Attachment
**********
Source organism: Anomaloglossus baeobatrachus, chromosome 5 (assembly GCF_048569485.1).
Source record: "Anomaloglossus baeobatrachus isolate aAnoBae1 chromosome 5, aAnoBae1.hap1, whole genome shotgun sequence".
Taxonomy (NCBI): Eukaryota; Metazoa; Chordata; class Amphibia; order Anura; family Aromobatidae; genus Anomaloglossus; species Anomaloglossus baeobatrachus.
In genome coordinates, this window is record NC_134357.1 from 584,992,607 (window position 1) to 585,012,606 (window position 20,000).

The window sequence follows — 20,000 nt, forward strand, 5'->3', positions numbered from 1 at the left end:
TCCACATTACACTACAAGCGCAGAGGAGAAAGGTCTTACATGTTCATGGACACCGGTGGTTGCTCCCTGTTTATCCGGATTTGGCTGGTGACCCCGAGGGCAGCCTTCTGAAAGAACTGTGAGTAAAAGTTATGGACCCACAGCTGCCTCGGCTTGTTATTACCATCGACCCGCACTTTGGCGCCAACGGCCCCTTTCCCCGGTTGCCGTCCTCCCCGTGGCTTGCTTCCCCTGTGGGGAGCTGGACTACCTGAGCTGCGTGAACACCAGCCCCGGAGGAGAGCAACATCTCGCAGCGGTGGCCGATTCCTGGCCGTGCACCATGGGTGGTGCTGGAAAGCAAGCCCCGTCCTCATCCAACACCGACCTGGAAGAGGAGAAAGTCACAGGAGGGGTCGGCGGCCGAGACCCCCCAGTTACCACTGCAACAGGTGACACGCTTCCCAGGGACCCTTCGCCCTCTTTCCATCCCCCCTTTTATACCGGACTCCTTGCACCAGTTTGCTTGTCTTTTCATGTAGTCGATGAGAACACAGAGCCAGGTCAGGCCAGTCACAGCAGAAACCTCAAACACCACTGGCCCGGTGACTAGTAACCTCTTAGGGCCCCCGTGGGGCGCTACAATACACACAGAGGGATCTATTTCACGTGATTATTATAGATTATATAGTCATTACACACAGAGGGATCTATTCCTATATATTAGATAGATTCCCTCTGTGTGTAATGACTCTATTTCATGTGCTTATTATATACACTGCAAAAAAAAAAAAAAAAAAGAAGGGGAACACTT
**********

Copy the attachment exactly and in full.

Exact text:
Source organism: Anomaloglossus baeobatrachus, chromosome 5 (assembly GCF_048569485.1).
Source record: "Anomaloglossus baeobatrachus isolate aAnoBae1 chromosome 5, aAnoBae1.hap1, whole genome shotgun sequence".
Taxonomy (NCBI): Eukaryota; Metazoa; Chordata; class Amphibia; order Anura; family Aromobatidae; genus Anomaloglossus; species Anomaloglossus baeobatrachus.
In genome coordinates, this window is record NC_134357.1 from 584,992,607 (window position 1) to 585,012,606 (window position 20,000).

The window sequence follows — 20,000 nt, forward strand, 5'->3', positions numbered from 1 at the left end:
TCCACATTACACTACAAGCGCAGAGGAGAAAGGTCTTACATGTTCATGGACACCGGTGGTTGCTCCCTGTTTATCCGGATTTGGCTGGTGACCCCGAGGGCAGCCTTCTGAAAGAACTGTGAGTAAAAGTTATGGACCCACAGCTGCCTCGGCTTGTTATTACCATCGACCCGCACTTTGGCGCCAACGGCCCCTTTCCCCGGTTGCCGTCCTCCCCGTGGCTTGCTTCCCCTGTGGGGAGCTGGACTACCTGAGCTGCGTGAACACCAGCCCCGGAGGAGAGCAACATCTCGCAGCGGTGGCCGATTCCTGGCCGTGCACCATGGGTGGTGCTGGAAAGCAAGCCCCGTCCTCATCCAACACCGACCTGGAAGAGGAGAAAGTCACAGGAGGGGTCGGCGGCCGAGACCCCCCAGTTACCACTGCAACAGGTGACACGCTTCCCAGGGACCCTTCGCCCTCTTTCCATCCCCCCTTTTATACCGGACTCCTTGCACCAGTTTGCTTGTCTTTTCATGTAGTCGATGAGAACACAGAGCCAGGTCAGGCCAGTCACAGCAGAAACCTCAAACACCACTGGCCCGGTGACTAGTAACCTCTTAGGGCCCCCGTGGGGCGCTACAATACACACAGAGGGATCTATTTCACGTGATTATTATAGATTATATAGTCATTACACACAGAGGGATCTATTCCTATATATTAGATAGATTCCCTCTGTGTGTAATGACTCTATTTCATGTGCTTATTATATACACTGCAAAAAAAAAAAAAAAAAAGAAGGGGAACACTT